Sexual Assault in the Workplace
While many acts may be construed as inappropriate for the workplace, acts of sexual assault are so egregious that there is no dispute that they constitute sexual harassment. Sexual assault can cause lasting emotional and physical trauma. When it happens at work, it may also form the basis of a claim for damages against an employer. If you experienced sexual assault in the workplace, it is crucial to retain an assertive attorney who will fight to help you pursue the compensation that you deserve. The capable New York sexual harassment attorneys at Gerstman Schwartz are mindful of the devastation that a workplace sexual assault can cause. We will work tirelessly to help you seek a just result.Claims Arising out of Sexual Assault in the Workplace
Under New York law, a wide range of behavior may constitute sexual assault, but generally it refers to any sexual act that is committed without the recipient’s consent. Unfortunately, it is not uncommon for women to be sexually assaulted at work, but men can be victims of sexual assault as well. Sexual assault in the workplace violates numerous anti-discrimination laws. Pursuant to Title VII of the Civil Rights Act of 1964 (Title VII), the New York City Human Rights Law (NYCHRL), and the New York State Human Rights Law (NYSHRL), sex-based discrimination, which includes sexual harassment, is unlawful. The statutory provision that a person uses in pursuing a sexual harassment claim will depend on numerous factors, including how many employees the employer has and the circumstances surrounding the harassment.
Sexual harassment is typically categorized as either hostile work environment or quid pro quo. Usually, a sexual assault that occurs at work will result in a hostile work environment claim. The evidence that a plaintiff must produce to prove that sexual harassment created a hostile work environment depends on which law the harasser allegedly violated. Under the NYCHRL, an employee only needs to prove that harassment resulted in treatment that was less favorable than the treatment of other employees to demonstrate a hostile work environment. The burden of proof is slightly greater under the NYSHRL, which requires an employee to show that the harassing conduct subjected him or her to inferior privileges, terms, or conditions of employment. Title VII imposes the highest burden of proof, requiring an employee to show that the harassment was so pervasive and severe that it modified the conditions of employment, resulting in an adverse working environment. However, a single act like sexual assault may be considered adequately severe to meet the Title VII standard.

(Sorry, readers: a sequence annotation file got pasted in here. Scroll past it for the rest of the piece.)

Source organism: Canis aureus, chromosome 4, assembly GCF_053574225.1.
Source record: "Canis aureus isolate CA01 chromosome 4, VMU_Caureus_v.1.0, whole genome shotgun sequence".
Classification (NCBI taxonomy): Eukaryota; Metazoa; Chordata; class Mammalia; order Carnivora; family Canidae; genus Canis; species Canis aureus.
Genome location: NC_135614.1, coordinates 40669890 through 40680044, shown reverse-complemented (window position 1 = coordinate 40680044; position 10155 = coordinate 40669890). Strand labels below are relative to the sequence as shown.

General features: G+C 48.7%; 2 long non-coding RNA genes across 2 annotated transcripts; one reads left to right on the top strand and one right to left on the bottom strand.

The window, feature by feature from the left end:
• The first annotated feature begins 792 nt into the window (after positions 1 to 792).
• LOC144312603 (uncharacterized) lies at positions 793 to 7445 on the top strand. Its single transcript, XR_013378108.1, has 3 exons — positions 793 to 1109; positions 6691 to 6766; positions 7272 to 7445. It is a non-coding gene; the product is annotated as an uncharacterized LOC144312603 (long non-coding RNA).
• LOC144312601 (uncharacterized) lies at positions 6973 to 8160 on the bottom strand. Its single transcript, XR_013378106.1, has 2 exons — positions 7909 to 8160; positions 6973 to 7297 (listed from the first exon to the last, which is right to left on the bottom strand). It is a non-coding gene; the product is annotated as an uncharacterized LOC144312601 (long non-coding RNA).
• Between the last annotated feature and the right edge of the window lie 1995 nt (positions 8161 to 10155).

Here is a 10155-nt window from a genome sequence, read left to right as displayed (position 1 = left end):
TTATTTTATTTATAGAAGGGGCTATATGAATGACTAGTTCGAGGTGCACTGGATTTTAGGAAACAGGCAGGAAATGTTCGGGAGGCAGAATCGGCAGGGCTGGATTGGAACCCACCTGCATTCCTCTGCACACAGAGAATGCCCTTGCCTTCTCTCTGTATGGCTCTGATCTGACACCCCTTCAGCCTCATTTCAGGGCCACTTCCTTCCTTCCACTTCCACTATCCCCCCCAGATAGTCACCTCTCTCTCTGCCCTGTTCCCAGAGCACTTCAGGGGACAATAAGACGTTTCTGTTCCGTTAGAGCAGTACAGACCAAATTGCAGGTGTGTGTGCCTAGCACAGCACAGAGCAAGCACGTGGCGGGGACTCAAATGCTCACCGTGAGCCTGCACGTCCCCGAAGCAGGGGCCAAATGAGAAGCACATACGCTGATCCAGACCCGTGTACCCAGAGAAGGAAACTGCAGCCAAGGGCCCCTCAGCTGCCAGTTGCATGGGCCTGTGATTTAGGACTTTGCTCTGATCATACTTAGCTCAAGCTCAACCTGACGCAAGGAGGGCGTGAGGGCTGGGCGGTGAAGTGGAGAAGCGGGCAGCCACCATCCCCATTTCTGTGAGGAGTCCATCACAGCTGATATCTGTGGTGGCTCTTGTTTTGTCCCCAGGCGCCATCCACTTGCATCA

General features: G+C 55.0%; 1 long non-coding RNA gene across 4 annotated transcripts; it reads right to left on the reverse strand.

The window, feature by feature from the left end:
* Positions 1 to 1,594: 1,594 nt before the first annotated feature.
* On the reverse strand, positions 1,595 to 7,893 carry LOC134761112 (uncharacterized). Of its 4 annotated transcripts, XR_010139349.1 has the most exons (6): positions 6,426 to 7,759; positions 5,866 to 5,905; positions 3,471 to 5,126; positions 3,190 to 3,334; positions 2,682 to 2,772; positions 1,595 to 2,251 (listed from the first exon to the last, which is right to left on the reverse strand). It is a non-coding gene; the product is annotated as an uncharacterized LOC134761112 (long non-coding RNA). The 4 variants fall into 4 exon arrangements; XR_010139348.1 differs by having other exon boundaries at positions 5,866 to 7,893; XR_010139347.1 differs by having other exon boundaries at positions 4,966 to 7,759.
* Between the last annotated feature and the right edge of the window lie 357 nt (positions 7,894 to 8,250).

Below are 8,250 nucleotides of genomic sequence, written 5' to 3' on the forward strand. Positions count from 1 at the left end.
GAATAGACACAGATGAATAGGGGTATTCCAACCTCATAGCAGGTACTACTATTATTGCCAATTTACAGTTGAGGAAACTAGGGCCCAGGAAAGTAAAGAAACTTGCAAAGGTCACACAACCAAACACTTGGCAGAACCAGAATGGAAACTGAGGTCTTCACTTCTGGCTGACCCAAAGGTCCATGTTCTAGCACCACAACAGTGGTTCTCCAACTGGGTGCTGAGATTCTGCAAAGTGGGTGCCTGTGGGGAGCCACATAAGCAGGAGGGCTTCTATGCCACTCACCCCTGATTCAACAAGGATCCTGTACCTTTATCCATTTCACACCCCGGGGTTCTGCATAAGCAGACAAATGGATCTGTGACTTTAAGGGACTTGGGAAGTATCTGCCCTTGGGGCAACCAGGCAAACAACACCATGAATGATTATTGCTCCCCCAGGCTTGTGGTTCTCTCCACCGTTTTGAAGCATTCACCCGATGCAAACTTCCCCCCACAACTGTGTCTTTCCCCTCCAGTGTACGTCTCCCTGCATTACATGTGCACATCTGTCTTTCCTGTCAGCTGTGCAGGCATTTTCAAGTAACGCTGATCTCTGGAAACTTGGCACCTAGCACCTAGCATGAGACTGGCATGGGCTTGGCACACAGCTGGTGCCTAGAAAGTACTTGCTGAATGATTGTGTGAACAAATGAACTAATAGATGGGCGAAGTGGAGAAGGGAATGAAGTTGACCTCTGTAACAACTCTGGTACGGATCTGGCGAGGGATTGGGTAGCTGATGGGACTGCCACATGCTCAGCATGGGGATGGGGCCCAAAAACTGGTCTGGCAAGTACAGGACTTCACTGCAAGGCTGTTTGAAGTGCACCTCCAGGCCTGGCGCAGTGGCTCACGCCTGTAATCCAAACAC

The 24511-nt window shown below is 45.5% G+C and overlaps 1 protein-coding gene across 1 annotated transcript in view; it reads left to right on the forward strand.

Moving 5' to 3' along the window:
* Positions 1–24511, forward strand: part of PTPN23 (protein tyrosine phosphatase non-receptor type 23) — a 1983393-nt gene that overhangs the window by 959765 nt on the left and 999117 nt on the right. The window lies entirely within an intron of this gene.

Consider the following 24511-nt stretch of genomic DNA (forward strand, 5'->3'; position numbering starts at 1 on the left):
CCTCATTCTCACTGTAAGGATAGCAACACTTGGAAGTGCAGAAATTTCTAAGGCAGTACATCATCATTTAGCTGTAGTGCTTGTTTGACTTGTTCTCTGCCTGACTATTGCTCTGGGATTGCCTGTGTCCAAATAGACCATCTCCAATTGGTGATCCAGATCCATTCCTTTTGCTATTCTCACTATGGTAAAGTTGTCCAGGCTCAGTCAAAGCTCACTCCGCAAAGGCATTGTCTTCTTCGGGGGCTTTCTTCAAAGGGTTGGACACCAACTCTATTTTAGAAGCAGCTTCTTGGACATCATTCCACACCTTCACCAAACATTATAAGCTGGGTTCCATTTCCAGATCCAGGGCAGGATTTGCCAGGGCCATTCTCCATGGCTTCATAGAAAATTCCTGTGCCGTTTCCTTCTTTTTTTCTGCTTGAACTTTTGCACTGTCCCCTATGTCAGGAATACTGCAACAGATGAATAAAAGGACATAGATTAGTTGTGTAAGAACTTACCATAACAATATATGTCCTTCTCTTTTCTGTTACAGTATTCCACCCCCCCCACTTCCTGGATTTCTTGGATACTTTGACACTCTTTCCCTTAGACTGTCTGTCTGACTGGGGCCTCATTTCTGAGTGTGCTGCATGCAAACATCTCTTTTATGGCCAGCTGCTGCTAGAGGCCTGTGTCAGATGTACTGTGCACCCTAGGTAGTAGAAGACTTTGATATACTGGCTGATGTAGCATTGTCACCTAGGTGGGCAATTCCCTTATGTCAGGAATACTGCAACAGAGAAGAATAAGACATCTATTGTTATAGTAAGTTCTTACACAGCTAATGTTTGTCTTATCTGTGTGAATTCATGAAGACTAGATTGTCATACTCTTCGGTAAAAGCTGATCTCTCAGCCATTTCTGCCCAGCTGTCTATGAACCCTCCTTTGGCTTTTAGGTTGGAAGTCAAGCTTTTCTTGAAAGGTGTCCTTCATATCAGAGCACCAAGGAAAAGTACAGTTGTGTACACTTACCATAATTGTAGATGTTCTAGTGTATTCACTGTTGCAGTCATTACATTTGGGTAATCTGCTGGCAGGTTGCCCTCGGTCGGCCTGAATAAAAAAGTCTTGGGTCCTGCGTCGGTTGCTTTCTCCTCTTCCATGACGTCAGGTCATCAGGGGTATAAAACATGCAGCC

In some instances, a sexual assault will form the basis of a quid pro quo claim. Quid pro quo sexual harassment happens when the conditions of employment are tied to an employee’s willingness to submit to unwelcome sexual advances. For example, an employer may sexually assault an employee while requesting sexual favors in exchange for a promotion.
Typically, sexual harassment claims assert that the offending acts were committed by an employer, supervisor, or other individual with the ability to control the conditions or terms of the plaintiff’s employment. In some instances, though, an employer may be held accountable for acts committed by one non-supervisory employee against another. Generally, to impose liability on an employer for employee-to-employee harassment, it must be established that the employer either knew or should have known of the harassment and failed to stop it, or did not provide means for employees to report harassment.Consult an Experienced New York Attorney
Sexual assault in the workplace can affect every aspect of a person’s life. If you were sexually assaulted at work, you could be owed significant damages, and you should consult a lawyer as soon as possible. At Gerstman Schwartz, our experienced New York attorneys have the knowledge and resources needed to obtain favorable results. We regularly represent people in sexual harassment lawsuits in New York City and Nassau and Suffolk Counties. You can reach us through our online form or at our New York City office at (212) 227-7070 or our Garden City office at (516) 880-8170 to schedule a meeting.